Our mission is to become the definitive and most effective guide to museum-quality fine art on the Internet:
definitive: We have compiled a comprehensive index of every artist represented at hundreds of museum sites, image archives, and other online resources. We have started out by covering the biggest and best sites around, and have links for most well-known artists to keep you surfing for hours. Update September/2004: We have now indexed 1800 art sites, and offer over 60,000 links to an estimated 150,000 artworks by 8,100 renowned artists.
most effective: The Artcyclopedia's custom search engine is already the fastest way to search the Net for information about fine artists. Period.
museum-quality: There are scads of artists with home pages on the Web, many of whom are extremely talented. But we can't list every site, and we really don't want to set ourselves up as arbiters of who produces "quality" art and who doesn't - making such a judgment is impossible over the Internet in any case. We feel that fairest approach is to rely on the worldwide network of museum professionals to make that call. So our general policy is, if an artist is in an arts museum collection, then he or she is qualified to be listed in our database. See our Information for Artists page for more specific information.
What is and is not in the Artcyclopedia's database?
We only provide references to sites on the World Wide Web where artists' works can be viewed online. For calendars of real-world museum exhibits, try a resource such as Gallery Guide Online, or Traditional Fine Arts Online, or the Art Museum Network's ExCalendar, all of which seem to do an excellent job.
The vast majority of the fine artists in our database specialize in painting and sculpture. We do include other artistic media where possible. Examples of these types of media are:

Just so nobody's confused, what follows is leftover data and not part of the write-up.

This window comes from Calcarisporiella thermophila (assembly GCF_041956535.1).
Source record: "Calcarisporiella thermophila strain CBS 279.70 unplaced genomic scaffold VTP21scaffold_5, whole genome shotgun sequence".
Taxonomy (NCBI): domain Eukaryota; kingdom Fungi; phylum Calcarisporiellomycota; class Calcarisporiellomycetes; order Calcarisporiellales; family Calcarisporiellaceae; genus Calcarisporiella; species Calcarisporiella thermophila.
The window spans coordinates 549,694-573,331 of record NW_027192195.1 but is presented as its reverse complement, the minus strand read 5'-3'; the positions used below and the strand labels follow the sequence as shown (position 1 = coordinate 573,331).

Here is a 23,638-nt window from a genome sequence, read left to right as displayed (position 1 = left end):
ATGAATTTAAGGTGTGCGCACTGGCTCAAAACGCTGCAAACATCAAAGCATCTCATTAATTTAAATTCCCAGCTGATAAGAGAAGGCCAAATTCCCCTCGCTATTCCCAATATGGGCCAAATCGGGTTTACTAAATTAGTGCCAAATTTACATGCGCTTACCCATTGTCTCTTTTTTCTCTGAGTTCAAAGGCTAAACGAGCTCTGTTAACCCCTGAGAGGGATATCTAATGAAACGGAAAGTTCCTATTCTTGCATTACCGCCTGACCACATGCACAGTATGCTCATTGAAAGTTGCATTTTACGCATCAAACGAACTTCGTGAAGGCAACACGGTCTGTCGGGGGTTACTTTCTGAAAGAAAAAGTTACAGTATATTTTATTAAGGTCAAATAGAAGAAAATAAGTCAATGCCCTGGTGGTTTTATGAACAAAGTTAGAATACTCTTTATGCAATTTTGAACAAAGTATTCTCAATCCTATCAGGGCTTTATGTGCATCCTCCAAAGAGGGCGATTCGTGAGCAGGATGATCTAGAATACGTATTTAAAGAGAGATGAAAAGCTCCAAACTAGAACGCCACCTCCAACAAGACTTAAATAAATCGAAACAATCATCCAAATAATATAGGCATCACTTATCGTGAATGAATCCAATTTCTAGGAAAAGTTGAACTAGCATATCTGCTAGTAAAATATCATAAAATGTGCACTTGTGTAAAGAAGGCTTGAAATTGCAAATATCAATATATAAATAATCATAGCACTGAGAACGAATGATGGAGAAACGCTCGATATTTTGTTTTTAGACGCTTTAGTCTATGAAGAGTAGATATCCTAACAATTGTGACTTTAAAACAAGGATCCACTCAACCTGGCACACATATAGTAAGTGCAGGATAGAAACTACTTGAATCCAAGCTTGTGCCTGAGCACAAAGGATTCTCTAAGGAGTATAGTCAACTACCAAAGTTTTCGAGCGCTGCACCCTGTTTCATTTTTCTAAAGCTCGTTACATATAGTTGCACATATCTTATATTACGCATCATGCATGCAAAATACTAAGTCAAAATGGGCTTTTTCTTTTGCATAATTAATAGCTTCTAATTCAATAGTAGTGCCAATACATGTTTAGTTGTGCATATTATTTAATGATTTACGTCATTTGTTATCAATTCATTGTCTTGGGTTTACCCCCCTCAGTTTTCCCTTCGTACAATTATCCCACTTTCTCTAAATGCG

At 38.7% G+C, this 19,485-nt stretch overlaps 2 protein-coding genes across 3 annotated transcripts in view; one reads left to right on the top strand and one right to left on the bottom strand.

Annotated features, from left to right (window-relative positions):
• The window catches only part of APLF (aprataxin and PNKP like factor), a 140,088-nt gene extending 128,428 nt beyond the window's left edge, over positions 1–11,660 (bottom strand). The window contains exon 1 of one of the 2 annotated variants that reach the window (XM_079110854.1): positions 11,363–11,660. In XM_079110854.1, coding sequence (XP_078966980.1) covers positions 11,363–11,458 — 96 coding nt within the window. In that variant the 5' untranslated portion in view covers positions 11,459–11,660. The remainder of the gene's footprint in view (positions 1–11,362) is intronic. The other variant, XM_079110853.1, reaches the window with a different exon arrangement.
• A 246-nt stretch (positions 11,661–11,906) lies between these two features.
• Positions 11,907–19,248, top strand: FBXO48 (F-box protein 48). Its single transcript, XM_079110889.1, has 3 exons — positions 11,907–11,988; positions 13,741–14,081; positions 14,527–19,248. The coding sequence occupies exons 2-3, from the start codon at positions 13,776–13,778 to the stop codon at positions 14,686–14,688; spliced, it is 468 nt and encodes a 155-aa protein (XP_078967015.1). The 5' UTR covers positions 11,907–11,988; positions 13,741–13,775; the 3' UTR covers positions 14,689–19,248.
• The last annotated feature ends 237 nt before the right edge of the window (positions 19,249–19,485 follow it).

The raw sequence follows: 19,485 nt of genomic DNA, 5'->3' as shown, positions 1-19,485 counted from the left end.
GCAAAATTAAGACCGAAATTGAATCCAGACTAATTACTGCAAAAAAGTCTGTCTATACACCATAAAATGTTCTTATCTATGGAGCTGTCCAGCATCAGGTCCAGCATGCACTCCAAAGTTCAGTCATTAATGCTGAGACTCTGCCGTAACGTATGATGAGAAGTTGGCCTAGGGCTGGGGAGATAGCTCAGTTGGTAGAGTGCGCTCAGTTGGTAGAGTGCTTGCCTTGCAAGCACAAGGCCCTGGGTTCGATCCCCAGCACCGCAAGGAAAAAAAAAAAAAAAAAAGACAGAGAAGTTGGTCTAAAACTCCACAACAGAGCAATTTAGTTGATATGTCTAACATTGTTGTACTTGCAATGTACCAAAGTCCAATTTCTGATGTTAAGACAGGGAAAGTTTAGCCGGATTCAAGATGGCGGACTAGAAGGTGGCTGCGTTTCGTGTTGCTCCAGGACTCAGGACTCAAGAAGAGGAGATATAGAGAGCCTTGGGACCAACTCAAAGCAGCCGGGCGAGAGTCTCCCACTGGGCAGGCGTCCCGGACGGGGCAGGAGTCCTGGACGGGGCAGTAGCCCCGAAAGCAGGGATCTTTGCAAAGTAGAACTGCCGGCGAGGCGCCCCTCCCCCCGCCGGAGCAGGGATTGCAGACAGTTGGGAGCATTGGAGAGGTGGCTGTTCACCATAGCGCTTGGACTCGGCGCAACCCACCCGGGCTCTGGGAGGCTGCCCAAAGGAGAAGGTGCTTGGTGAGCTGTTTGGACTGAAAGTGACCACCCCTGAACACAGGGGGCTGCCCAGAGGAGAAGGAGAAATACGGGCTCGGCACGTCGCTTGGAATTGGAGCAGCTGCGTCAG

Note that we are primarily oriented to searching by artist name, although we intend to add more and more access by artistic movement, nation, timeline and medium. At the moment we do not have entries for artworks by unknown artists. This includes works with such attributions as "follower of", "workshop of", or "school of" given artists. We do have entries for certain notable individual artists whose names have been lost (for example, the Master of the Saint Bartholomew Altarpiece).
Who is behind this project?
The Artcyclopedia was created by John Malyon, an IT professional, web developer, and entrepreneur currently living in Calgary, Canada. Here is a brief overview of John's background:
17 years in the software industry
10 years project leader roles
9 years data modeling and online interface design
first exposed to the Internet through the WELL, the legendary online community, of which he was a member for several years in the early nineties
fine arts webmaster for 3 years
sometime writer (one professional credit to date: At the Robot Olympics, published in the Whole Earth Review, Spring 1992)
John's current project is to develop a system for commercializing the Artcyclopedia in such a way as to add value for visitors (by providing them with additional useful and relevant information), rather than subtracting value (e.g. through indiscriminate use of banners).
You can contact John at this address:
51 Tuscany Hills Terrace N.W.
Canada T3L 2G7